There are remarkable renovation works in the Plateau-Mont-Royal borough. The new recreation centre Zéro Gravité in the heart of the Plateau will go down in history as a memorable example of a transformation that is both respectful of the past and in harmony with the present.

Formerly an auditorium, then a movie theatre, and finally a bingo hall, the elegant building at 4519 Papineau Avenue is now a beautiful space for one’s physical ascension (climbing) and spiritual ascension (yoga).

Built in 1921, the building, which is classified as historic, captured the attention of the founders who decided to meet the challenge of converting this cultural space into a sports area. Also owners of the organic grocery store Marché 3 Piliers, their goal was to renovate the space while preserving its artistic side. This is how art took its most athletic form: climbing.

With our endless curiosity for all things renovation, we decided to ask the founders a few questions.

How did you find this space?

Simply by walking by! We were looking for a space with a good interior height.


What challenges did you face during the renovation?

The demolition of the stands was the biggest challenge, due to their imposing framework and concrete structure.


How did you manage to renovate the building while also preserving its historic designation?

We’ve preserved almost everything. We only built the climbing walls and a locker with new bathroom facilities. Then we touched up what was still visible.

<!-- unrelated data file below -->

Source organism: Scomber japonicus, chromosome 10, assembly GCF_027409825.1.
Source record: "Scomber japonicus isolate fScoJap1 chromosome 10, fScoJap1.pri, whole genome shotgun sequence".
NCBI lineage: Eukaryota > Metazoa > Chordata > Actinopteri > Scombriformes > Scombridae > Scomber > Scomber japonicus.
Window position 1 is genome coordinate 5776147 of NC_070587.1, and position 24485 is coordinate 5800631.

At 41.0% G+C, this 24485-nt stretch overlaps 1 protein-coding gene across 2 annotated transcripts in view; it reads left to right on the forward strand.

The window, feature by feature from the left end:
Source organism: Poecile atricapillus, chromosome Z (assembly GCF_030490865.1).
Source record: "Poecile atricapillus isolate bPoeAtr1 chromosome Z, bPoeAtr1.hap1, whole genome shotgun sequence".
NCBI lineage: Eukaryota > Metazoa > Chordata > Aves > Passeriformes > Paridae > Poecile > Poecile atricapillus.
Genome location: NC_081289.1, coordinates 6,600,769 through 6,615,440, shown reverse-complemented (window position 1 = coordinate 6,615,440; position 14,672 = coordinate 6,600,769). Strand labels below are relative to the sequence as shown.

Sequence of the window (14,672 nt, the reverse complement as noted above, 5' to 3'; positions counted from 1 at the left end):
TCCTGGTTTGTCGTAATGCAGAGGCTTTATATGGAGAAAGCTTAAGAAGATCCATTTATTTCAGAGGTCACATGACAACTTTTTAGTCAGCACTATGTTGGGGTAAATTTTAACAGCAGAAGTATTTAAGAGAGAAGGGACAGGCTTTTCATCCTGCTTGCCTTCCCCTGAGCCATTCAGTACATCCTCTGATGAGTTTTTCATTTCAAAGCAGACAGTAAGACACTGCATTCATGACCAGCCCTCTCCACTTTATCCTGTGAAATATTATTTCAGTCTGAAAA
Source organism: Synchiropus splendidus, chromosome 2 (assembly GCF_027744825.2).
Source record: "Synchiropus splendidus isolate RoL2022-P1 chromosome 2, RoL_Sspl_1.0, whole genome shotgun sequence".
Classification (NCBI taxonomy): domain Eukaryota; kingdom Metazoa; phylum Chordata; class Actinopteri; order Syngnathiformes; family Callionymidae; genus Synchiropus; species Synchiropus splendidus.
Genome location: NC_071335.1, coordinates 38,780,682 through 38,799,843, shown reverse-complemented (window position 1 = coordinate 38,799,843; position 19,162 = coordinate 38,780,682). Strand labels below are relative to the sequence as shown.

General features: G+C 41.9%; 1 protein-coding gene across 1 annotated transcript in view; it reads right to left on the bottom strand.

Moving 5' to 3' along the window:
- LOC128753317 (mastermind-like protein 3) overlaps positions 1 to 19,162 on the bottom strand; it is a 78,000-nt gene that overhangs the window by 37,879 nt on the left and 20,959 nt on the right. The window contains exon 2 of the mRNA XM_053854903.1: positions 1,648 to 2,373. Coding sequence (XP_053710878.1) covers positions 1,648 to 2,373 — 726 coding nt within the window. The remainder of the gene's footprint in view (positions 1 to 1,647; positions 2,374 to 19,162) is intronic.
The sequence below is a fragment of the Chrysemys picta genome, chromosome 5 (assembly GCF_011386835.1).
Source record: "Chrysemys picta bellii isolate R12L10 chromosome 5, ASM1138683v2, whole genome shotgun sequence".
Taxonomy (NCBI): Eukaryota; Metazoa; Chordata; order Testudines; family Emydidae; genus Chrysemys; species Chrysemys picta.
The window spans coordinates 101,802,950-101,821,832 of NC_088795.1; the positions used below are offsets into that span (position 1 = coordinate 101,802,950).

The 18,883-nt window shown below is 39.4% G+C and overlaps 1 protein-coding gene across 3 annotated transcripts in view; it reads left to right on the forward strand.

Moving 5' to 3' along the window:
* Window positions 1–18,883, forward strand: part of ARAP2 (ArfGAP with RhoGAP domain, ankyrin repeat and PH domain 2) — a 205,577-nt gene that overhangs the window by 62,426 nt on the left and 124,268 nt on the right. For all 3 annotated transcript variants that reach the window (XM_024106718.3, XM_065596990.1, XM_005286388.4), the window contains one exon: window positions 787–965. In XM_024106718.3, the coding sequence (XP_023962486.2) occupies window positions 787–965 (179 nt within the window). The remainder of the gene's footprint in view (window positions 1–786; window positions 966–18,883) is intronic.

How long did the renovations take?

About six months. Anchoring the climbing walls was a bit problematic because of the nature of the building’s structure, which back in the day was built using construction methods that were very different from today’s standards.

Have you kept certain elements of the theatre intact?

Everything remained intact! We can’t see everything since the climbing walls hide most of the theatre walls. The stands were essentially the only element that was destroyed.


Do you think that any historic building can be given a second life?

Yes, absolutely! It’s all about finding a suitable purpose for the building, in order to limit renovation costs.

Why was it important for you to preserve the historic aspect of the building?

We believe that history is a source for culture. We also believe that buildings of the past were built with a lot of time and hard labour, using high-quality materials. Here, history speaks volumes! It’s the history of another generation, another manner of doing things, another way of life. Preserving a part of the past is our way of showing respect to our ancestors.